Failure to understand this, combined with the mistaken belief that issues related to preterm birth end at the door of the neonatal intensive care unit, contribute to a lack of appreciation of the importance of this topic. Further, much of the adolescent and adult outcome research has been possible only in the past decade and has been slow to penetrate the world of health care beyond the neonatal and pediatric specialist.
Revisions to the curriculum of health care providers (e.g., nurses, nurse practitioners, and physicians) should include an emphasis on children born preterm as a specific population with modifiable risks to future health. This process must begin with teaching health care providers at all levels to understand that preterm birth is an independent health risk that affects many aspects of health and well-being long after the patient's neonatal intensive care unit stay. Every provider must ask the question “Were you born preterm?” and understand what a positive response to that question means at every stage of life.
This may be facilitated through including either a specific chapter to address the issues related to children born preterm or as a theme throughout the textbook, such as with integration of genetics or disability content. The risk of including just one specific chapter on the care of children born preterm is that only those who are inclined to read that chapter will learn the content. However, reframing content to include preterm birth as a specific theme requires significant attention to the application of this evolving science.
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- Nuyt, A.M., Lavoie, J.C., Mohamed, I., Paquette, K. & Luu, T.M. (2017). Adult consequences of extremely preterm birth: Cardiovascular and metabolic disease risk factors, mechanisms and prevention avenues. Clinics in Perinatology, 44, 315–332. doi:10.1016/j.clp.2017.01.010 [CrossRef]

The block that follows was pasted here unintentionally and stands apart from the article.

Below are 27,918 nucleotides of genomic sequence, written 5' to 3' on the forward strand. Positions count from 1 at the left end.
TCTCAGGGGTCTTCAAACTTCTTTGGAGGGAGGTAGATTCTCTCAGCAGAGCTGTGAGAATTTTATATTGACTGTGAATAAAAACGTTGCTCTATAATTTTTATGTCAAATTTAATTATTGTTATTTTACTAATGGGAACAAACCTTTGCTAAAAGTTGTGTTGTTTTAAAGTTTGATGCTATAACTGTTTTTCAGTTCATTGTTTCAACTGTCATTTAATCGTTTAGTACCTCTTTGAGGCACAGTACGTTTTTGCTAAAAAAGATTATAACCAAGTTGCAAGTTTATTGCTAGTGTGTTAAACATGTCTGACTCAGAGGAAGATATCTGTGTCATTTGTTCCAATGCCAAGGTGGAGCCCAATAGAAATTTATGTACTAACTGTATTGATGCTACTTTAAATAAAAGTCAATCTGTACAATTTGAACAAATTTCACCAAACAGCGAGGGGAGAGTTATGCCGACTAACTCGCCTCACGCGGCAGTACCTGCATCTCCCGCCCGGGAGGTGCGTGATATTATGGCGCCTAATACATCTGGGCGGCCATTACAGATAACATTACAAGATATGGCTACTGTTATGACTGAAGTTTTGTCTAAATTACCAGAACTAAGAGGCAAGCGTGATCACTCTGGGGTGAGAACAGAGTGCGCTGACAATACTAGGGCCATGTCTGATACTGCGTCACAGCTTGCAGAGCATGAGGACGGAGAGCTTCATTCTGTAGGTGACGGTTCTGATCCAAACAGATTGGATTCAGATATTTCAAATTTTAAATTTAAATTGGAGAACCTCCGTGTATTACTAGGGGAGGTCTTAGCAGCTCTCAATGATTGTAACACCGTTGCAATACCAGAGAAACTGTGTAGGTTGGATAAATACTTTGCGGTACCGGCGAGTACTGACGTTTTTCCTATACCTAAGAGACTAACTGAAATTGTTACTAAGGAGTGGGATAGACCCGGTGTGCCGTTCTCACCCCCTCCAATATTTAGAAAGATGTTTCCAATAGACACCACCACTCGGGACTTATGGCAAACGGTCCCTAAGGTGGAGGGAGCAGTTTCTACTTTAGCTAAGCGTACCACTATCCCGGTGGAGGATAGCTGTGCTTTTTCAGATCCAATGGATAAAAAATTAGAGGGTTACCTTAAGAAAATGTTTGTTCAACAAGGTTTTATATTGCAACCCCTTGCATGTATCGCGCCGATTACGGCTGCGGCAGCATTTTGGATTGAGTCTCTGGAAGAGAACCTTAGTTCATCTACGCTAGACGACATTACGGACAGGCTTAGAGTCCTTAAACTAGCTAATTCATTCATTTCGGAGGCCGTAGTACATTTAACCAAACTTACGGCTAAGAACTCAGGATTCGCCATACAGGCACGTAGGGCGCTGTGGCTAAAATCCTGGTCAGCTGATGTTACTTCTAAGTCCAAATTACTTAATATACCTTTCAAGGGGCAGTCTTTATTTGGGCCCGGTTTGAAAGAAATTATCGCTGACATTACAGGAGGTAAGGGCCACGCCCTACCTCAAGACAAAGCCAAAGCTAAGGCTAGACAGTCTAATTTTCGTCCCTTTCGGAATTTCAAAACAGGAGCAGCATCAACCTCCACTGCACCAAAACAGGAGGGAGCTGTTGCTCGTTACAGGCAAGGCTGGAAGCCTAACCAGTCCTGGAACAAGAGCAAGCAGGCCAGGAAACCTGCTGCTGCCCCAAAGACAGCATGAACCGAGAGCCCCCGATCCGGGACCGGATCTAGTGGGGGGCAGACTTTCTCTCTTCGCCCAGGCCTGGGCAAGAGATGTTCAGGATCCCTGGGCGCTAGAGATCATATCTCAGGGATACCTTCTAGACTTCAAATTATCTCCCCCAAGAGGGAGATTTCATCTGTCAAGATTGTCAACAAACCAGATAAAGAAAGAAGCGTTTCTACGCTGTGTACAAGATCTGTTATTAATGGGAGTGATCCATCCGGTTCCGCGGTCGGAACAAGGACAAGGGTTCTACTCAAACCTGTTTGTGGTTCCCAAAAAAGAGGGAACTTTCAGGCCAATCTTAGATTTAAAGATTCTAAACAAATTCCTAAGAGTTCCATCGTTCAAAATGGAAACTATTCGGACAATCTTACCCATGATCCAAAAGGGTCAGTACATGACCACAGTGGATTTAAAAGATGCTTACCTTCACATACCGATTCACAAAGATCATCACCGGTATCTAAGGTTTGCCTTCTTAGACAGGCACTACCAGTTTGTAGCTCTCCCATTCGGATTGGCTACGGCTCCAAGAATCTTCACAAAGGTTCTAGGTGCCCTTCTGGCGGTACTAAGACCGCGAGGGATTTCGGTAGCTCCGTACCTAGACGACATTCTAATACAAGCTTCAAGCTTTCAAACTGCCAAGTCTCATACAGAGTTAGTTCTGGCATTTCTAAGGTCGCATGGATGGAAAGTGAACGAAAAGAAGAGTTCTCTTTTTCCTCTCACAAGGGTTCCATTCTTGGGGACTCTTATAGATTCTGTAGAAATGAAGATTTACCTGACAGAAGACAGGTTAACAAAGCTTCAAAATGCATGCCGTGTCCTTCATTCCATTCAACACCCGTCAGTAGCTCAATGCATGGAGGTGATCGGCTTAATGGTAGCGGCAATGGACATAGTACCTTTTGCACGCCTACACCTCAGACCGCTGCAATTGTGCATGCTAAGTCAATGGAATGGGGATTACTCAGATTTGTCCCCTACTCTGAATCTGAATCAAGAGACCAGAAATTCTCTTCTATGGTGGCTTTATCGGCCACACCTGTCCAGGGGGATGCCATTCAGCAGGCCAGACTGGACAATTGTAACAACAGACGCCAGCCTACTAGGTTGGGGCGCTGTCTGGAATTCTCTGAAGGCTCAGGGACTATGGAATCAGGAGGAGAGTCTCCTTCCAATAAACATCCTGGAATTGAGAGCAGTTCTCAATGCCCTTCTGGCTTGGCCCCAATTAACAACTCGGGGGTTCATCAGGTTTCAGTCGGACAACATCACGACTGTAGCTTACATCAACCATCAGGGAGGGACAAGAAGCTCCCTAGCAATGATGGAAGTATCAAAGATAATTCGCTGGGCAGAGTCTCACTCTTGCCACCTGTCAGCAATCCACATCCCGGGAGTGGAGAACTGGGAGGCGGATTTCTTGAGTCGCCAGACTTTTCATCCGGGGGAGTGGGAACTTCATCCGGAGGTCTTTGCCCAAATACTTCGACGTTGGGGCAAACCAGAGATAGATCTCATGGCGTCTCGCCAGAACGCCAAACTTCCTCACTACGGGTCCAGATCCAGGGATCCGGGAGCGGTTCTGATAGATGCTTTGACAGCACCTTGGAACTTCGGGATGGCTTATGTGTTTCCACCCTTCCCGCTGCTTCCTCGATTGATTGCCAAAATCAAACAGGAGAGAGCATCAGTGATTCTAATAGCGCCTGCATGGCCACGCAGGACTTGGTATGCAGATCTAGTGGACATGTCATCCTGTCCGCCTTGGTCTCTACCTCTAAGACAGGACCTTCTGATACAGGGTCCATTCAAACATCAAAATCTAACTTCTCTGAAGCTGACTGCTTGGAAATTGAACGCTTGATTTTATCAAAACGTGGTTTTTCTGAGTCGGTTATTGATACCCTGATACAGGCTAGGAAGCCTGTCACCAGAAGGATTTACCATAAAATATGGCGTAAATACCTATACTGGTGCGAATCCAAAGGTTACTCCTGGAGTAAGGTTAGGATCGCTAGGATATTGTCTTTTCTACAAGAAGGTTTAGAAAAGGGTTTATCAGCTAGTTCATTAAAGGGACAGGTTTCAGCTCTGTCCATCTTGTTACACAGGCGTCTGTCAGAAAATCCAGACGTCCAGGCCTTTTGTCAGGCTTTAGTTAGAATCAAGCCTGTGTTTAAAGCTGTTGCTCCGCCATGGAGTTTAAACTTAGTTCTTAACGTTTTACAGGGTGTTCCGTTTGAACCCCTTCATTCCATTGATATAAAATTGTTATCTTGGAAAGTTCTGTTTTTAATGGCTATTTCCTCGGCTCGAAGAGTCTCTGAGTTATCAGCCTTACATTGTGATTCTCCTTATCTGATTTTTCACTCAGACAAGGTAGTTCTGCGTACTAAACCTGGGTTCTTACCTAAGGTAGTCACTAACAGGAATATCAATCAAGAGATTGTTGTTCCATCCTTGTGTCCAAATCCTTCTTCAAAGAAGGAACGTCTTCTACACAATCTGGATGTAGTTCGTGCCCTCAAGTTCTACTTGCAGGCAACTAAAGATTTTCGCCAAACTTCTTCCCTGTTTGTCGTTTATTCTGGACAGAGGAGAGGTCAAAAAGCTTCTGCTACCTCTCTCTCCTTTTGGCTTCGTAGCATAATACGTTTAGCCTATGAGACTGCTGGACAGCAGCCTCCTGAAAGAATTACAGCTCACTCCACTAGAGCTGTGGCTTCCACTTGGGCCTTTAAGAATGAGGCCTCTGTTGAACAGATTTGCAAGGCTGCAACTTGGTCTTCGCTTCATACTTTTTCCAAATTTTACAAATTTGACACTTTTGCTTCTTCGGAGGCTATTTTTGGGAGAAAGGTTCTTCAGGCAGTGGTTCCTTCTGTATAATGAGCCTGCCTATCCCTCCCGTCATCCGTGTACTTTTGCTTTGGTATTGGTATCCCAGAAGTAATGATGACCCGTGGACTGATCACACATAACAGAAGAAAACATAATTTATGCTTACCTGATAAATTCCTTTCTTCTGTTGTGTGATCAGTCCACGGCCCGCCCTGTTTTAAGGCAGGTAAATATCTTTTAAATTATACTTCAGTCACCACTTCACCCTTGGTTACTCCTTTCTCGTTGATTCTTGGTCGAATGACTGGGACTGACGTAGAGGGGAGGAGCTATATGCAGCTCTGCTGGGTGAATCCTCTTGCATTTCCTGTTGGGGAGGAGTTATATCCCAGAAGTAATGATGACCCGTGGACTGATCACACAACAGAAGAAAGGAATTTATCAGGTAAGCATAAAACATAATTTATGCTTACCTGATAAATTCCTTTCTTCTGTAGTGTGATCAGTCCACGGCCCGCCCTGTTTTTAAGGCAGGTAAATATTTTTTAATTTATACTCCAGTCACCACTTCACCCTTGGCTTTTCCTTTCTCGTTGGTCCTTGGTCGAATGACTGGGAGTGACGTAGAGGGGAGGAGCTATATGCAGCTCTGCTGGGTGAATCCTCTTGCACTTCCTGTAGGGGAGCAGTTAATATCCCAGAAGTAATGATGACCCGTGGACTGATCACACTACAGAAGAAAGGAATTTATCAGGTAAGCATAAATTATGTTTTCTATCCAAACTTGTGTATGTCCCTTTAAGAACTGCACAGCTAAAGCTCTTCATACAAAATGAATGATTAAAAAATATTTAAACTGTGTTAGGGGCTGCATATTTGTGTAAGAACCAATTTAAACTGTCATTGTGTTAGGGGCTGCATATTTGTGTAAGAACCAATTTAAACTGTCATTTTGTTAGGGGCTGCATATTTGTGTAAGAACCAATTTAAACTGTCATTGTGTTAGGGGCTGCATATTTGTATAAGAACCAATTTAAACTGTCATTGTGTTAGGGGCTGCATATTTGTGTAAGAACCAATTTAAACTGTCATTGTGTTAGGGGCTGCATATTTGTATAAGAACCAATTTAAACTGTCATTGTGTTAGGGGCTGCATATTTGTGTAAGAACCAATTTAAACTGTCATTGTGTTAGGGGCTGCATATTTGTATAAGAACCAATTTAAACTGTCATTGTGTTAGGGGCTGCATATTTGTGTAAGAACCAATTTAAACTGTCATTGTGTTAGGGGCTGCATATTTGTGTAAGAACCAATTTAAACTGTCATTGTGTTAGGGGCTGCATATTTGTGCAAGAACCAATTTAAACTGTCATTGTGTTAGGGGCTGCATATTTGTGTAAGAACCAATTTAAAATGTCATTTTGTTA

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- Smeltzer, S.C., Dolen, M.A., Robinson-Smith, G. & Zimmerman, V. (2005). Integration of disability-related content in nursing curricula. Nursing Education Perspectives, 26, 210–216.
- Smeltzer, S.C., Robinson-Smith, G., Dolen, M.A., Duffin, J.M. & Al-Maqbali, M. (2010). Disability-related content in nursing textbooks. Nursing Education Perspectives, 31, 148–155.
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Sample Items From 84-Item Textbook Review Grid
|Topic Area||Examples of Desirable Content|
|Neonatal terminology||Are the gestational age categories defined?|
|Are age and weight categories defined?|
|Are appropriate usages of chronologic age versus adjusted age discussed?|
|Neonatal discharge planning||Are NICU discharge guidelines listed?|
|Are NICU discharge guidelines of the medically complex infant listed?|
|Are discharge guidelines listed for the late-preterm infant in the regular nursery?|
|Are premature infant vision screening recommendations listed? (i.e., follow up for retinopathy of prematurity)|
|Are premature infant hearing screening recommendations listed? (i.e., risks after NICU, failed hearing screen)|
|Are early intervention referral guidelines for premature infants discussed?|
|Is anticipatory guidance for families of preterm infants discussed?|